“My head hurts Amma” I say, “I feel queasy.”

“Silly girl, you are just nervous. It’s perfectly normal. Don’t worry. You will be fine,” she dismisses as she consults her watch. “I remember when your father and his family came to see me for the first time. I was so shy and scared that I sat with my eyes glued to the ground the entire time. It wasn’t until our wedding night that I even got a good glimpse of your father. Imagine that! Just be your normal self. I am sure they will love you,” she advises.

But, as we all know, there is nothing normal about me. There hasn’t been for years now and all this discussion about marriage has managed to completely cloud the real issues this planning and wishful thinking presents. The constant paranoia that I am going mad, the ants burrowing under my skin, my racing thoughts, my pounding heart, the nausea, the vomiting, the endless tears...we are all pretending it never happened, or that it somehow stopped. But we all know better. Am I ready for marriage, I wonder? Worse, there is deception and deceit at work here. The young man and his family have no idea what they may be taking on with me. I think about honesty and fairness and our family’s good name, a name that has always stood for decency. And then I think, can Ram’s family return me if I turn out to be damaged bride?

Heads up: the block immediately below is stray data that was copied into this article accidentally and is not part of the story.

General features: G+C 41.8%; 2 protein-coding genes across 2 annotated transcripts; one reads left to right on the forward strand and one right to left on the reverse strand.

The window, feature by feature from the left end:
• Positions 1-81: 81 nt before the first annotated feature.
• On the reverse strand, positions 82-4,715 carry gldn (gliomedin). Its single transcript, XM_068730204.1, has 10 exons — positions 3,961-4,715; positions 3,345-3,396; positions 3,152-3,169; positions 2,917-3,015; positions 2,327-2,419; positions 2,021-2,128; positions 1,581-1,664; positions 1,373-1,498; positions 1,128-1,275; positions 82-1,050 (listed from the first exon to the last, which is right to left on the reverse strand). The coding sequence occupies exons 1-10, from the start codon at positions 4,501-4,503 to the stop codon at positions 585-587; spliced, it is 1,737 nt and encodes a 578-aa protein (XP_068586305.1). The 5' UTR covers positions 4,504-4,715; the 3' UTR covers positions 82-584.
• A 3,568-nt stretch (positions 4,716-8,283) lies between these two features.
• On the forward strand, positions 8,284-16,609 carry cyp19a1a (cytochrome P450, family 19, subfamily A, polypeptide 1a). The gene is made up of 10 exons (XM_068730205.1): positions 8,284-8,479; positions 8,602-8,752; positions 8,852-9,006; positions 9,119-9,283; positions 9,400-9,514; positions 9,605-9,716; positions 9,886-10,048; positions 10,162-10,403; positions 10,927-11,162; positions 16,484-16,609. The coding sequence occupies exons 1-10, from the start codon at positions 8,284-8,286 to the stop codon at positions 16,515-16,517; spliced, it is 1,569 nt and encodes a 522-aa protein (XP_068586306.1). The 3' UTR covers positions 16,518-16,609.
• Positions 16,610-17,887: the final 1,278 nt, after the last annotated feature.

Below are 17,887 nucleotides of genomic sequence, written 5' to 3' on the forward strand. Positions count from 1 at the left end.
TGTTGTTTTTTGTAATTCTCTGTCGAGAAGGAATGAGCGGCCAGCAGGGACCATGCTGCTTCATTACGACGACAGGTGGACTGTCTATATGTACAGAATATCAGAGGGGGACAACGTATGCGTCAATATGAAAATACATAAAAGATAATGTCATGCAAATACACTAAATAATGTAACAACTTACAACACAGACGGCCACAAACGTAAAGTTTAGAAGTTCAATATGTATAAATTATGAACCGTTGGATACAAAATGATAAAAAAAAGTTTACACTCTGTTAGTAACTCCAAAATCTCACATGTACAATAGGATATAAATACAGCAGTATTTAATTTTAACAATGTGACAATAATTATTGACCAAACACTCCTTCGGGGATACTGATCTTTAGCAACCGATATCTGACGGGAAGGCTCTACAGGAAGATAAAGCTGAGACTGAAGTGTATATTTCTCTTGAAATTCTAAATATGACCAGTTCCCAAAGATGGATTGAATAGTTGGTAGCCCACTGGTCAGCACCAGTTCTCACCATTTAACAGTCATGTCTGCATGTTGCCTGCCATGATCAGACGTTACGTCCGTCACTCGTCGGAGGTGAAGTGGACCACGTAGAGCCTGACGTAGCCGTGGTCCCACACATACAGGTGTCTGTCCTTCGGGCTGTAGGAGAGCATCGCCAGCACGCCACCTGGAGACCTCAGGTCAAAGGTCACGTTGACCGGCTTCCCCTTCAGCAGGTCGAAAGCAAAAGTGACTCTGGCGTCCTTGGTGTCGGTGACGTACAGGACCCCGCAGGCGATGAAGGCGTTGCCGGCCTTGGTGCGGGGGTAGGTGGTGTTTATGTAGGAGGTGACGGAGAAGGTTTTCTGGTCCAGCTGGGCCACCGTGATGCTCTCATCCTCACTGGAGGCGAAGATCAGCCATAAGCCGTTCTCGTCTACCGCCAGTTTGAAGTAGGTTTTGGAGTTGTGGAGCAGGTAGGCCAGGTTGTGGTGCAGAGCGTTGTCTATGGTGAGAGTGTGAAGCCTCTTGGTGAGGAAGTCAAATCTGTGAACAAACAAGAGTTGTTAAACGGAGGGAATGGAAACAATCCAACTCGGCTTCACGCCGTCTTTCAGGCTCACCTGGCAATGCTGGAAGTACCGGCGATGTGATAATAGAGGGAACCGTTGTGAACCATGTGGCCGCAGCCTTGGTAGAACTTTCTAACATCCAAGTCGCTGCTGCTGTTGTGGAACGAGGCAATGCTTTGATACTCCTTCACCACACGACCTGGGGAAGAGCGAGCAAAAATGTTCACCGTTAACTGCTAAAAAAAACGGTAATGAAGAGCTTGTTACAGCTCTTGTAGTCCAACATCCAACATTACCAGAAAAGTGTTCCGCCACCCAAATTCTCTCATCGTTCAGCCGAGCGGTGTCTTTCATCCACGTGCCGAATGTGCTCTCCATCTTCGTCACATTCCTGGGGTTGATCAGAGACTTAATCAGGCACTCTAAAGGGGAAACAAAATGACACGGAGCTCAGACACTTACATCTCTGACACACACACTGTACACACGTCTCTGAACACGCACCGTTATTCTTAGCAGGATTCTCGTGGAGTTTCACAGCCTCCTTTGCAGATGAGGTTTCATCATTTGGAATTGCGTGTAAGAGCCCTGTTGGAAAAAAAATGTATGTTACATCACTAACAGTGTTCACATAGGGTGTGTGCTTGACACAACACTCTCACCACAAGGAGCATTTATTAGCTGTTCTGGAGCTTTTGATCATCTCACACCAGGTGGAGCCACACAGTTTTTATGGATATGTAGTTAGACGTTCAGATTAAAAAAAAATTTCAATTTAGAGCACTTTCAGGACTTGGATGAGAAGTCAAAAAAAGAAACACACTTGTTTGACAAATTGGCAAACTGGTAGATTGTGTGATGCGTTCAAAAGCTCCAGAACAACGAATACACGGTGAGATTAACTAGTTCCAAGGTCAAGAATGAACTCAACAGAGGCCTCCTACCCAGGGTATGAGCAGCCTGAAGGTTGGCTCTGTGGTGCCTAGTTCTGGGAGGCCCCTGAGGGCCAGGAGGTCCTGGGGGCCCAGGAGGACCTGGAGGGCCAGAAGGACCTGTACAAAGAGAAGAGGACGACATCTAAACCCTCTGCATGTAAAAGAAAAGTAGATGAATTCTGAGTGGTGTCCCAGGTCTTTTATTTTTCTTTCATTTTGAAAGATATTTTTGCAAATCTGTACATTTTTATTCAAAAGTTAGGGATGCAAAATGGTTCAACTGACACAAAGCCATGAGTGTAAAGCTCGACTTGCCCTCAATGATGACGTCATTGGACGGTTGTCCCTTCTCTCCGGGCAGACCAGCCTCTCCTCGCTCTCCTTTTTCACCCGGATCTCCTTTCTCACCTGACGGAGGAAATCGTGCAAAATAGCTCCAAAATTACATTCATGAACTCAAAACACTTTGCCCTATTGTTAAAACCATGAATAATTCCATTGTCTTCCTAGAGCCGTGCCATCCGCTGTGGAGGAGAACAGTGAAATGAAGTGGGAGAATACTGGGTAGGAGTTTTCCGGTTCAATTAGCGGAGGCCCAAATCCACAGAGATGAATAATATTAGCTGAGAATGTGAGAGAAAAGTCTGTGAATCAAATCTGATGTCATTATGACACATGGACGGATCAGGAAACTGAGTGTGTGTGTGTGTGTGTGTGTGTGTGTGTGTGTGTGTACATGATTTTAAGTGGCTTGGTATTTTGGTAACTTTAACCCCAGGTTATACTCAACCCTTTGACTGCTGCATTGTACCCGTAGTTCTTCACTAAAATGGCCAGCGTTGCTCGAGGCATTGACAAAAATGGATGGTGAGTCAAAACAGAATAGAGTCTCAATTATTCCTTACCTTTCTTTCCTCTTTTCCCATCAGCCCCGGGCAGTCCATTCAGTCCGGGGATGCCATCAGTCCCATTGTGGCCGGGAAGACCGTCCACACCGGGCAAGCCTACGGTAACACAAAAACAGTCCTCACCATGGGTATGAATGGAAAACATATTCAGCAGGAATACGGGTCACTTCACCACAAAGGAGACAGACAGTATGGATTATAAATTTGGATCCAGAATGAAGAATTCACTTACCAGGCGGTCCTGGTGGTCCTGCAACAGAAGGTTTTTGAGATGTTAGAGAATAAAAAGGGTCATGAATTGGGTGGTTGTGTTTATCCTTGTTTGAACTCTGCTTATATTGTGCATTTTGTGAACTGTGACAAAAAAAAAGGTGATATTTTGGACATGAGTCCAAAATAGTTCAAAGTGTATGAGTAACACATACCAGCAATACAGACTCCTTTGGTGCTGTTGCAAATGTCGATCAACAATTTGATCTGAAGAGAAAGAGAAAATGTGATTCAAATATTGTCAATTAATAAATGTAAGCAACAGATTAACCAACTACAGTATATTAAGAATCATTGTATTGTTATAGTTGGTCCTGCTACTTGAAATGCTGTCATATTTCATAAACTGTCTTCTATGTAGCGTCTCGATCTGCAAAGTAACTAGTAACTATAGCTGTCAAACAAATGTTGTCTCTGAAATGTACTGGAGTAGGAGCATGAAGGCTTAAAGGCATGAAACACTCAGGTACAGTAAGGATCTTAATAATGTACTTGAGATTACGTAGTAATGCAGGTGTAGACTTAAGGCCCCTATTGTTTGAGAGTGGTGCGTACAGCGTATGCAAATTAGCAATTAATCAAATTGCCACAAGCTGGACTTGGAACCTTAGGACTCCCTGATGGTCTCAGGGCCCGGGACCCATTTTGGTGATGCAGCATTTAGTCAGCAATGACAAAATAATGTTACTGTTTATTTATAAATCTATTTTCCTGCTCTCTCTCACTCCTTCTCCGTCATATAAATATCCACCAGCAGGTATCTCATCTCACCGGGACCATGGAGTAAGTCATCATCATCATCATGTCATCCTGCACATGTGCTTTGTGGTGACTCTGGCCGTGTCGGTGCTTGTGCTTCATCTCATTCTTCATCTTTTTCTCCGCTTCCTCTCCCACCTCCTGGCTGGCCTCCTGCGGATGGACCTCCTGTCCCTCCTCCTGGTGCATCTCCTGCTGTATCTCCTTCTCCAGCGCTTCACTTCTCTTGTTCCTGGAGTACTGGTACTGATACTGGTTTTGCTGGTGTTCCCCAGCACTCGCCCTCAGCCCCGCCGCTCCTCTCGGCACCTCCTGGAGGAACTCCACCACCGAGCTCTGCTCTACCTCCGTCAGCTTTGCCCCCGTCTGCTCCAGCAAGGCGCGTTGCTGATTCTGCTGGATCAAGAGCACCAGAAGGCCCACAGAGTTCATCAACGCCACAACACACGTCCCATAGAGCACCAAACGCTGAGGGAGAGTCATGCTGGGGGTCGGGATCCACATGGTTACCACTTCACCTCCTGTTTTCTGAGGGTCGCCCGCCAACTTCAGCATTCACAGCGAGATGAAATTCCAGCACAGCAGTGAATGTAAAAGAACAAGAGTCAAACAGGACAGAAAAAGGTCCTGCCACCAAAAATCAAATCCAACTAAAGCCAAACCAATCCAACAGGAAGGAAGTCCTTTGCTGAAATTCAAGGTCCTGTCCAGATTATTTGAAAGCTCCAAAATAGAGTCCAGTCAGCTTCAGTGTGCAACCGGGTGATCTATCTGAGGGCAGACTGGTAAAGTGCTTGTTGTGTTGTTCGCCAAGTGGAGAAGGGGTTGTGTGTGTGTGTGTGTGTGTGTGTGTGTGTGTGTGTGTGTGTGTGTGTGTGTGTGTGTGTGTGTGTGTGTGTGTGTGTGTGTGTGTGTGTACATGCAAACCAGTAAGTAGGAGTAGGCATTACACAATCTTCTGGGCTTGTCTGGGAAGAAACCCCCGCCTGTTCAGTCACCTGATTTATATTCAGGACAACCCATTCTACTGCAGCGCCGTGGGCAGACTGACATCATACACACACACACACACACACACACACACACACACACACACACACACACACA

Table of Contents

Acknowledgments xiii

Prologue xv

Part 1 Bright Beginnings

1 Diwali at Rama Iyengar Road 3

2 Mantras and Miniskirts 15

Part 2 Veil of Darkness

3 Tomb of Terror 31

4 American Knight 55

5 Passport to Paradise 75

Part 3 Shadows in the Sun

6 A Welcome Respite 95

7 Blessed Motherhood 111

8 Postpartum Blues 123

Part 4 Descent into Darkness

9 Breakdown 139

10 Prisoners in Paradise 165

Part 5 Awakening

11 Finding the Light Within 197

12 On the Road to Recovery 221

13 From Adversity to Advocacy 237

Epilogue 253

Glossary of Indian Words 257

Resources 263

Disorders on the Depression Continuum 265

About the Author 269

Customer Reviews

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Shadows in the Sun: Healing from Depression and Finding the Light Within 4.1 out of 5 based on 0 ratings. 61 reviews.
Anonymous More than 1 year ago
The novel-like readability of this memoir immerses the reader in the darkness and terror of mental illness. I came to care deeply about Gaythri and her family. Gayathri's story is important. The stigma of mental illness keeps far too many people unaware of treatment that could save their lives.